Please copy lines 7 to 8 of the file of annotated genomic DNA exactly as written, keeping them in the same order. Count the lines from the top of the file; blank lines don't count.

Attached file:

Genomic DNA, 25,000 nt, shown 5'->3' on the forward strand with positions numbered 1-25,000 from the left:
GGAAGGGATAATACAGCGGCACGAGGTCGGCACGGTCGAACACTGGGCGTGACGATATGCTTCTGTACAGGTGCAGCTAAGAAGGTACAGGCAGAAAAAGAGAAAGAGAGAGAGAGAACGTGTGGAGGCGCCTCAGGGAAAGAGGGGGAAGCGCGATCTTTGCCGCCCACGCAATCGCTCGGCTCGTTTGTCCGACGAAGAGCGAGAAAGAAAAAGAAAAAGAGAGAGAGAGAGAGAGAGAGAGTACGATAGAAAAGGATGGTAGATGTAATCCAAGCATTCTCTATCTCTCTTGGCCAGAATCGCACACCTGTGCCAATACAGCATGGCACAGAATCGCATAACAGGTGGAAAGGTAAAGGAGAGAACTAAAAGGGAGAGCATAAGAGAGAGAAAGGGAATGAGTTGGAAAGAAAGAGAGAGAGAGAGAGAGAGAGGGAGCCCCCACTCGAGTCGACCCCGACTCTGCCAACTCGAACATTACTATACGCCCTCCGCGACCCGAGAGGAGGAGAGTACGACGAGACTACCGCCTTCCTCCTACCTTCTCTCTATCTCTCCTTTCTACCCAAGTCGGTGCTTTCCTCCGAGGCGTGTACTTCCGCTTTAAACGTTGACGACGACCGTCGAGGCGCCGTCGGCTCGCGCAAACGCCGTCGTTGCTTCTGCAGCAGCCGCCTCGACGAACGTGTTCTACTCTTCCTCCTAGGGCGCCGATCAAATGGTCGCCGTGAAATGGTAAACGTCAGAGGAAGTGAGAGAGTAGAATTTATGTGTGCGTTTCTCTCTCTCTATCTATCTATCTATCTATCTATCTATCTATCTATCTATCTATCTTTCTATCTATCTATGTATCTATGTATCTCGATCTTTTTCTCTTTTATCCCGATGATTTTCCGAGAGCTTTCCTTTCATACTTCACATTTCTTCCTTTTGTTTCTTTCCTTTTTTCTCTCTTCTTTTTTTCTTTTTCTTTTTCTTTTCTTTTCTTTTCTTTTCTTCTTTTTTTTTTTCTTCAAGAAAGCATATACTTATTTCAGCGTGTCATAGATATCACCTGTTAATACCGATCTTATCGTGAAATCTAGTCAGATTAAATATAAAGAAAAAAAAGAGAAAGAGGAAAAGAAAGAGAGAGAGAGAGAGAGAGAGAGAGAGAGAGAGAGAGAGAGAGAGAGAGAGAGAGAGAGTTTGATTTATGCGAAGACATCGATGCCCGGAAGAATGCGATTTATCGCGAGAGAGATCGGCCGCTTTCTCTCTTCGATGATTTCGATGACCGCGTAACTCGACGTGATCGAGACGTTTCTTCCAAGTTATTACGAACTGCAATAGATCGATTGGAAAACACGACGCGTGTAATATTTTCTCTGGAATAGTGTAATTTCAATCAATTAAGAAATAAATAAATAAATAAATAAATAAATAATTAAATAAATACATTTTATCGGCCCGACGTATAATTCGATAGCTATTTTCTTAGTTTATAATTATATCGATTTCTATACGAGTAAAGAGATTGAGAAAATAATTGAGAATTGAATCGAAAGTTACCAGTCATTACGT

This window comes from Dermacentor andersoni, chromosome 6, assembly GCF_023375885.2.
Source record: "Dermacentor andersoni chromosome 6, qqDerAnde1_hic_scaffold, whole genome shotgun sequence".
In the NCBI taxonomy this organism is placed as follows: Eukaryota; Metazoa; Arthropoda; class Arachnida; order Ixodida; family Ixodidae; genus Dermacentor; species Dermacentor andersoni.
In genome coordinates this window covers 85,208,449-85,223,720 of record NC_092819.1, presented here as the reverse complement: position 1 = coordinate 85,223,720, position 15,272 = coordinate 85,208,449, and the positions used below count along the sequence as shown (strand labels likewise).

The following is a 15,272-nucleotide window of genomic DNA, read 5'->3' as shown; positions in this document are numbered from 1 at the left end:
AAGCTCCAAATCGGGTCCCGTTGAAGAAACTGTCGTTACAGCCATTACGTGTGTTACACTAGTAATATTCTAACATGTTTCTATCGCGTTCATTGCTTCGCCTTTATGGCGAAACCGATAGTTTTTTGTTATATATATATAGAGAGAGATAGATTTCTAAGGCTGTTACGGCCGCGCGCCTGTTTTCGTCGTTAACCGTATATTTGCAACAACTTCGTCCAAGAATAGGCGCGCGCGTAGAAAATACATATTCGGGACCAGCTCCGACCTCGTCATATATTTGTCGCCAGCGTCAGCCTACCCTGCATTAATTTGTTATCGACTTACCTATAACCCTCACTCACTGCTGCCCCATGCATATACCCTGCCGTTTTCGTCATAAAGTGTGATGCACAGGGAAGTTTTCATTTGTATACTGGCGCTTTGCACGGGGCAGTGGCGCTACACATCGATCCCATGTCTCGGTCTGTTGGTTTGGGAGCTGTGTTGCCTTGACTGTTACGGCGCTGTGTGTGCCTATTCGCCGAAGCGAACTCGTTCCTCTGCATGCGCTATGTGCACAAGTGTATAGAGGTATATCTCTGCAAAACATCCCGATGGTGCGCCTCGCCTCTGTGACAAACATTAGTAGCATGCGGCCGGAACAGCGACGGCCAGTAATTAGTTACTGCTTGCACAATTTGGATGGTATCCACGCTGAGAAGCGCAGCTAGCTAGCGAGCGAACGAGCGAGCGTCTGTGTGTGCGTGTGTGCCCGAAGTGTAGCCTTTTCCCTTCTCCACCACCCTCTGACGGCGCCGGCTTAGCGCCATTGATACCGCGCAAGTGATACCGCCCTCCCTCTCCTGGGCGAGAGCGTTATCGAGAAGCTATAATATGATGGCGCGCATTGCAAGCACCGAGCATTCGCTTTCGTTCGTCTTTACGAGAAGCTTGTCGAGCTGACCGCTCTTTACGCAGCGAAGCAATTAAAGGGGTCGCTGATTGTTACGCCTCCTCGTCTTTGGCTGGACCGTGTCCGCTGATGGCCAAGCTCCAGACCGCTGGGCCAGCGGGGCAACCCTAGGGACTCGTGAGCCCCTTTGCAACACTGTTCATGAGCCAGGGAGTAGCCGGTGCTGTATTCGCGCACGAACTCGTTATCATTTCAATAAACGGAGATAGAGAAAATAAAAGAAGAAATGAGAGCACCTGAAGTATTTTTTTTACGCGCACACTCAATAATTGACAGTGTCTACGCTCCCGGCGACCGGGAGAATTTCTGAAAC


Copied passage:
The following is a 15,272-nucleotide window of genomic DNA, read 5'->3' as shown; positions in this document are numbered from 1 at the left end:
AAGCTCCAAATCGGGTCCCGTTGAAGAAACTGTCGTTACAGCCATTACGTGTGTTACACTAGTAATATTCTAACATGTTTCTATCGCGTTCATTGCTTCGCCTTTATGGCGAAACCGATAGTTTTTTGTTATATATATATAGAGAGAGATAGATTTCTAAGGCTGTTACGGCCGCGCGCCTGTTTTCGTCGTTAACCGTATATTTGCAACAACTTCGTCCAAGAATAGGCGCGCGCGTAGAAAATACATATTCGGGACCAGCTCCGACCTCGTCATATATTTGTCGCCAGCGTCAGCCTACCCTGCATTAATTTGTTATCGACTTACCTATAACCCTCACTCACTGCTGCCCCATGCATATACCCTGCCGTTTTCGTCATAAAGTGTGATGCACAGGGAAGTTTTCATTTGTATACTGGCGCTTTGCACGGGGCAGTGGCGCTACACATCGATCCCATGTCTCGGTCTGTTGGTTTGGGAGCTGTGTTGCCTTGACTGTTACGGCGCTGTGTGTGCCTATTCGCCGAAGCGAACTCGTTCCTCTGCATGCGCTATGTGCACAAGTGTATAGAGGTATATCTCTGCAAAACATCCCGATGGTGCGCCTCGCCTCTGTGACAAACATTAGTAGCATGCGGCCGGAACAGCGACGGCCAGTAATTAGTTACTGCTTGCACAATTTGGATGGTATCCACGCTGAGAAGCGCAGCTAGCTAGCGAGCGAACGAGCGAGCGTCTGTGTGTGCGTGTGTGCCCGAAGTGTAGCCTTTTCCCTTCTCCACCACCCTCTGACGGCGCCGGCTTAGCGCCATTGATACCGCGCAAGTGATACCGCCCTCCCTCTCCTGGGCGAGAGCGTTATCGAGAAGCTATAATATGATGGCGCGCATTGCAAGCACCGAGCATTCGCTTTCGTTCGTCTTTACGAGAAGCTTGTCGAGCTGACCGCTCTTTACGCAGCGAAGCAATTAAAGGGGTCGCTGATTGTTACGCCTCCTCGTCTTTGGCTGGACCGTGTCCGCTGATGGCCAAGCTCCAGACCGCTGGGCCAGCGGGGCAACCCTAGGGACTCGTGAGCCCCTTTGCAACACTGTTCATGAGCCAGGGAGTAGCCGGTGCTGTATTCGCGCACGAACTCGTTATCATTTCAATAAACGGAGATAGAGAAAATAAAAGAAGAAATGAGAGCACCTGAAGTATTTTTTTTACGCGCACACTCAATAATTGACAGTGTCTACGCTCCCGGCGACCGGGAGAATTTCTGAAAC